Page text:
New Study Links Hospital Privatization To Worse Patient Care

emergency hospital hallway

A new review has concluded that hospitals that are privatised typically deliver worse quality care after converting from public ownership. The study, led by University of Oxford researchers, has been published in The Lancet Public Health.

Lead author Dr Benjamin Goodair, postdoctoral researcher at the Department of Social Policy and Intervention at the University of Oxford, said: ‘This review challenges the justifications for healthcare privatisation and concludes that the scientific support for healthcare privatisation is weak. Overall, hospital privatisation may reduce costs, but does so at expense of quality of care.’

The researchers carried out a meta-analysis based on evidence from 13 longitudinal studies, covering a range of high-income countries.* Each study assessed quality of healthcare measures for patients before and after health service privatisation, at either the hospital or regional level. The studies included measured indicators of care quality which included staffing levels, patient mix by insurance type, the number of services provided, workload for doctors, and health outcomes for patients such as avoidable hospitalisations.

Key findings: 

  • Increases in privatisation generally corresponded with worse quality of care, with no studies included in the review finding unequivocally positive effects on health outcomes.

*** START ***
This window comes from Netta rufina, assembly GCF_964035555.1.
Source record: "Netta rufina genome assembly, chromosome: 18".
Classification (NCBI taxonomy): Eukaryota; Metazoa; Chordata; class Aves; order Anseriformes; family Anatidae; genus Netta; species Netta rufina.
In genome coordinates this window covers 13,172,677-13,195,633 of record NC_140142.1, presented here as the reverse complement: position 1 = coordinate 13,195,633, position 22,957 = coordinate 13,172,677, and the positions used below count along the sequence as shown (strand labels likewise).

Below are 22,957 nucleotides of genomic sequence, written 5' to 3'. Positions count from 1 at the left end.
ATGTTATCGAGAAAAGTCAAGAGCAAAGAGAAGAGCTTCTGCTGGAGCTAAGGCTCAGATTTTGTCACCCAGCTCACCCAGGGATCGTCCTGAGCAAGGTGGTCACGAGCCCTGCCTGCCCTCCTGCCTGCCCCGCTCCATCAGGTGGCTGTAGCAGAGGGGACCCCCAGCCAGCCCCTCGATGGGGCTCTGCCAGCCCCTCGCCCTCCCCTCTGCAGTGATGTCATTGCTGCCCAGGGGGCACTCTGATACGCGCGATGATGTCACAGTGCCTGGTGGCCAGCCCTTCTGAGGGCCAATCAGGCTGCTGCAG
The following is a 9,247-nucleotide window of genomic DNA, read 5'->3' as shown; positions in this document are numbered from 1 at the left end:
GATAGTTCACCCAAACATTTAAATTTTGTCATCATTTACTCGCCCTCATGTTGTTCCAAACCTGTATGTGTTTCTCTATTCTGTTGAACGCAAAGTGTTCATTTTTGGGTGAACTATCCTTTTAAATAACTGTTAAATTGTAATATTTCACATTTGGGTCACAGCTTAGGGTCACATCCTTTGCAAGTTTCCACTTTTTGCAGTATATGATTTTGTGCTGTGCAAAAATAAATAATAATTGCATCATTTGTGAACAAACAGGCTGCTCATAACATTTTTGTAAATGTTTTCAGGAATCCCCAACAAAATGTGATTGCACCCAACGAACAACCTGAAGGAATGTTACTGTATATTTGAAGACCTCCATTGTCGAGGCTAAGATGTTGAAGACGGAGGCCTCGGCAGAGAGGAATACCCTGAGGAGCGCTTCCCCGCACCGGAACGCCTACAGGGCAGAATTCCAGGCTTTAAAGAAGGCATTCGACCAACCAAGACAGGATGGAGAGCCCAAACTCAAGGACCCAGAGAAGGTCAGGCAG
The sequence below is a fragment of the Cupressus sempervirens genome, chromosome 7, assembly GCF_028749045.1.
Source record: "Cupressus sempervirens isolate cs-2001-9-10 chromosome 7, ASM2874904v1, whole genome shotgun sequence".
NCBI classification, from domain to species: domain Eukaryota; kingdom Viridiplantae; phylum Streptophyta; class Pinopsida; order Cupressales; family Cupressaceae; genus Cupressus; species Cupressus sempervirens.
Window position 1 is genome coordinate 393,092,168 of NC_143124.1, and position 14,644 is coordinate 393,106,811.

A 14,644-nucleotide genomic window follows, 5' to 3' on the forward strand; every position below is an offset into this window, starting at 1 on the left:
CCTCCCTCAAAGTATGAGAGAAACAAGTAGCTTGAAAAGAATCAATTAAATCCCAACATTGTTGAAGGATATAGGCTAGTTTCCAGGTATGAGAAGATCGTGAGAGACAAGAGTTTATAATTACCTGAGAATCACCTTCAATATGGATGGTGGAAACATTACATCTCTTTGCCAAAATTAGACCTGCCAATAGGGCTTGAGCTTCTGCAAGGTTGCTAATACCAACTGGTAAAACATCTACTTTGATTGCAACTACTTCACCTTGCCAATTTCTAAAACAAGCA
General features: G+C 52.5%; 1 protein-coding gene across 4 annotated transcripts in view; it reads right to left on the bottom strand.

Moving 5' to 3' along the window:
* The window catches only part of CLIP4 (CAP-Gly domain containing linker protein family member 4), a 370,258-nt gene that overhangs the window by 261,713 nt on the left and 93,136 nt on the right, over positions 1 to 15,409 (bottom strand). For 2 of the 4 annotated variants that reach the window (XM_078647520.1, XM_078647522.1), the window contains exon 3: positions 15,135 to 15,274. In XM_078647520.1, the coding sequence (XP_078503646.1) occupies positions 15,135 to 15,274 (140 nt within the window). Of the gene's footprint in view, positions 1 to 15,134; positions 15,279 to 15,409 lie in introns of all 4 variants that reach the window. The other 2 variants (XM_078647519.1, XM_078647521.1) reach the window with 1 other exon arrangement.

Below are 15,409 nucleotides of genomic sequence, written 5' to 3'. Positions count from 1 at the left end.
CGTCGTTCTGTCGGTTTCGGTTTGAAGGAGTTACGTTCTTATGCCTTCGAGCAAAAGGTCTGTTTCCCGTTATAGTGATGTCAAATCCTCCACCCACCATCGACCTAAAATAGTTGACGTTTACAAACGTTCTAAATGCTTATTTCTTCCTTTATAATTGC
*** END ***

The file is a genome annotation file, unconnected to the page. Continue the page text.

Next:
• Hospitals converting from public to private ownership status tended to make higher profits. This was mainly achieved by reducing staff levels and reducing the proportion of patients with limited health insurance coverage.
  • Privatisation generally corresponded with fewer cleaning staff employed per patient, and higher rates of patient infections.
  • In some studies, higher levels of hospital privatisation corresponded with higher rates of avoidable deaths.
  • However, in some cases (e.g. Croatia), privatisation led to some benefits for patient access, through more precise appointments and new means of care delivery, such as out-of-hours telephone calls.

According to the researchers, the results challenge the theory that privatisation can improve the quality of healthcare through increased market competition, and by enabling a more flexible and patient-centred approach.

Further research is now needed into the effects of privatisation on other aspects of healthcare, including community, primary, and ambulance services.

Co-author Professor Aaron Reeves, from the Department of Social Policy and Intervention at the University of Oxford, said: ‘Health-care systems are under pressure from ageing populations, constrained budgets, and the reverberations of the COVID-19 pandemic and governments might look to privatisation as a single, simple solution to pressures. There is a risk, however, that seeking short-term reductions can come at the expense of long-term outcomes, since outsourcing services to the private sector does not seem to deliver both better care and cheaper care.’

*The countries included in the analysis were Canada, Croatia, England, Germany, Italy, South Korea, Sweden, and the USA.

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